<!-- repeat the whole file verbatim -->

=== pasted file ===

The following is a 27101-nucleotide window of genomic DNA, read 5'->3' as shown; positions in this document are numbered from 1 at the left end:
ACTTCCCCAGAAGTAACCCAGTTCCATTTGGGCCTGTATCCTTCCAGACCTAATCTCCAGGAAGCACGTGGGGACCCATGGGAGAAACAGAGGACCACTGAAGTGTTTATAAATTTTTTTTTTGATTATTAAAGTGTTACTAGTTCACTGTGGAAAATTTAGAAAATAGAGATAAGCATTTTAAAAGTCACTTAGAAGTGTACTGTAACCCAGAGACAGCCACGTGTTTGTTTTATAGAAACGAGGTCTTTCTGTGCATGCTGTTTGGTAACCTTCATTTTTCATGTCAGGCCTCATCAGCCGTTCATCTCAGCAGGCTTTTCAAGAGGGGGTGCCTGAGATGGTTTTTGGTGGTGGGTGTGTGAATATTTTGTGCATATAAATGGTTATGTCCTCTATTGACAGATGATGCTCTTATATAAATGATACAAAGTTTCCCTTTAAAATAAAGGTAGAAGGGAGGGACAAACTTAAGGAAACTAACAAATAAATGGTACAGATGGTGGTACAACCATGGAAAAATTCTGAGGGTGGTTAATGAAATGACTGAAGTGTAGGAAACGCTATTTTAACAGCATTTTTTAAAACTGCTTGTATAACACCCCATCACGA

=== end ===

The following is a 27101-nucleotide window of genomic DNA, read 5'->3' as shown; positions in this document are numbered from 1 at the left end:
ACTTCCCCAGAAGTAACCCAGTTCCATTTGGGCCTGTATCCTTCCAGACCTAATCTCCAGGAAGCACGTGGGGACCCATGGGAGAAACAGAGGACCACTGAAGTGTTTATAAATTTTTTTTTTGATTATTAAAGTGTTACTAGTTCACTGTGGAAAATTTAGAAAATAGAGATAAGCATTTTAAAAGTCACTTAGAAGTGTACTGTAACCCAGAGACAGCCACGTGTTTGTTTTATAGAAACGAGGTCTTTCTGTGCATGCTGTTTGGTAACCTTCATTTTTCATGTCAGGCCTCATCAGCCGTTCATCTCAGCAGGCTTTTCAAGAGGGGGTGCCTGAGATGGTTTTTGGTGGTGGGTGTGTGAATATTTTGTGCATATAAATGGTTATGTCCTCTATTGACAGATGATGCTCTTATATAAATGATACAAAGTTTCCCTTTAAAATAAAGGTAGAAGGGAGGGACAAACTTAAGGAAACTAACAAATAAATGGTACAGATGGTGGTACAACCATGGAAAAATTCTGAGGGTGGTTAATGAAATGACTGAAGTGTAGGAAACGCTATTTTAACAGCATTTTTTAAAACTGCTTGTATAACACCCCATCACGA